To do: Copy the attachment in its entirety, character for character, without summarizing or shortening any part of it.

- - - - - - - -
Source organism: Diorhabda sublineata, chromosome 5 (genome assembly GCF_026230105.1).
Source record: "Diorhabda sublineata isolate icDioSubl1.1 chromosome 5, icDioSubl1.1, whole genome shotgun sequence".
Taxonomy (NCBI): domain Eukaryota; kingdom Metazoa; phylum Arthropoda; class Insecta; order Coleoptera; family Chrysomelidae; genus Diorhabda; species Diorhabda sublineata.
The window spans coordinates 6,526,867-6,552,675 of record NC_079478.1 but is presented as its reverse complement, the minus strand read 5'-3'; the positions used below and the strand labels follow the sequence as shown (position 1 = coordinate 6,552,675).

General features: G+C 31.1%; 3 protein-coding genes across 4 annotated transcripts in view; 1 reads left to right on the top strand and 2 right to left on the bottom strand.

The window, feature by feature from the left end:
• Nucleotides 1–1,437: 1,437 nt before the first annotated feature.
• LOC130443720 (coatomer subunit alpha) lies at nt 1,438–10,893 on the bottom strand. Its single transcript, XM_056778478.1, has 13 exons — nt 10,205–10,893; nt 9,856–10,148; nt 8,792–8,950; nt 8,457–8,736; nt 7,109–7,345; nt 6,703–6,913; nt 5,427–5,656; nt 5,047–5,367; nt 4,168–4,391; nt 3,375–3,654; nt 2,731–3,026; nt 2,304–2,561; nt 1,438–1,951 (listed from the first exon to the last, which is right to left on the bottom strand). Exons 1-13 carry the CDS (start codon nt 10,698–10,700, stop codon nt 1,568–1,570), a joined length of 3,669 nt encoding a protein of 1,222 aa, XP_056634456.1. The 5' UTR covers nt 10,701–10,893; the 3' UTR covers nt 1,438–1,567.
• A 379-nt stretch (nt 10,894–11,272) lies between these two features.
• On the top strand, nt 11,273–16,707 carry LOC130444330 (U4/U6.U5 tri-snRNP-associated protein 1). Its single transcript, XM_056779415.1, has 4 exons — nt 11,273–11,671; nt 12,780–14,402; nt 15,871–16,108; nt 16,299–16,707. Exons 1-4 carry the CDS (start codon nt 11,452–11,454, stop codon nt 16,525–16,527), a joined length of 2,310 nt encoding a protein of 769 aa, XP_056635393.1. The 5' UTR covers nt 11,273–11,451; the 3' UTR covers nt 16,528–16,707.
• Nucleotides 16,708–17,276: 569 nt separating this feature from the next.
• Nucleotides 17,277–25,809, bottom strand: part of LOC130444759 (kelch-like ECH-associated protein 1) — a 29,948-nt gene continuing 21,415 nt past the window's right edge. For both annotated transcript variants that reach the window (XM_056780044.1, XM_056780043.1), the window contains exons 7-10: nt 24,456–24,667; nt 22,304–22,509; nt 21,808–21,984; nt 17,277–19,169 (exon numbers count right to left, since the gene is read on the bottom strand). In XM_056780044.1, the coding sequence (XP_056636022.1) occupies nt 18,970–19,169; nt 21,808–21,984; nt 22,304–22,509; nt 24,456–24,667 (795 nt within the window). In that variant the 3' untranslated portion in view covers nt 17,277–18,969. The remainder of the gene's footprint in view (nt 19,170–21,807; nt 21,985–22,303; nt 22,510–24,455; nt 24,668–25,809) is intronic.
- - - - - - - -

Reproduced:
Source organism: Diorhabda sublineata, chromosome 5 (genome assembly GCF_026230105.1).
Source record: "Diorhabda sublineata isolate icDioSubl1.1 chromosome 5, icDioSubl1.1, whole genome shotgun sequence".
Taxonomy (NCBI): domain Eukaryota; kingdom Metazoa; phylum Arthropoda; class Insecta; order Coleoptera; family Chrysomelidae; genus Diorhabda; species Diorhabda sublineata.
The window spans coordinates 6,526,867-6,552,675 of record NC_079478.1 but is presented as its reverse complement, the minus strand read 5'-3'; the positions used below and the strand labels follow the sequence as shown (position 1 = coordinate 6,552,675).

General features: G+C 31.1%; 3 protein-coding genes across 4 annotated transcripts in view; 1 reads left to right on the top strand and 2 right to left on the bottom strand.

The window, feature by feature from the left end:
• Nucleotides 1–1,437: 1,437 nt before the first annotated feature.
• LOC130443720 (coatomer subunit alpha) lies at nt 1,438–10,893 on the bottom strand. Its single transcript, XM_056778478.1, has 13 exons — nt 10,205–10,893; nt 9,856–10,148; nt 8,792–8,950; nt 8,457–8,736; nt 7,109–7,345; nt 6,703–6,913; nt 5,427–5,656; nt 5,047–5,367; nt 4,168–4,391; nt 3,375–3,654; nt 2,731–3,026; nt 2,304–2,561; nt 1,438–1,951 (listed from the first exon to the last, which is right to left on the bottom strand). Exons 1-13 carry the CDS (start codon nt 10,698–10,700, stop codon nt 1,568–1,570), a joined length of 3,669 nt encoding a protein of 1,222 aa, XP_056634456.1. The 5' UTR covers nt 10,701–10,893; the 3' UTR covers nt 1,438–1,567.
• A 379-nt stretch (nt 10,894–11,272) lies between these two features.
• On the top strand, nt 11,273–16,707 carry LOC130444330 (U4/U6.U5 tri-snRNP-associated protein 1). Its single transcript, XM_056779415.1, has 4 exons — nt 11,273–11,671; nt 12,780–14,402; nt 15,871–16,108; nt 16,299–16,707. Exons 1-4 carry the CDS (start codon nt 11,452–11,454, stop codon nt 16,525–16,527), a joined length of 2,310 nt encoding a protein of 769 aa, XP_056635393.1. The 5' UTR covers nt 11,273–11,451; the 3' UTR covers nt 16,528–16,707.
• Nucleotides 16,708–17,276: 569 nt separating this feature from the next.
• Nucleotides 17,277–25,809, bottom strand: part of LOC130444759 (kelch-like ECH-associated protein 1) — a 29,948-nt gene continuing 21,415 nt past the window's right edge. For both annotated transcript variants that reach the window (XM_056780044.1, XM_056780043.1), the window contains exons 7-10: nt 24,456–24,667; nt 22,304–22,509; nt 21,808–21,984; nt 17,277–19,169 (exon numbers count right to left, since the gene is read on the bottom strand). In XM_056780044.1, the coding sequence (XP_056636022.1) occupies nt 18,970–19,169; nt 21,808–21,984; nt 22,304–22,509; nt 24,456–24,667 (795 nt within the window). In that variant the 3' untranslated portion in view covers nt 17,277–18,969. The remainder of the gene's footprint in view (nt 19,170–21,807; nt 21,985–22,303; nt 22,510–24,455; nt 24,668–25,809) is intronic.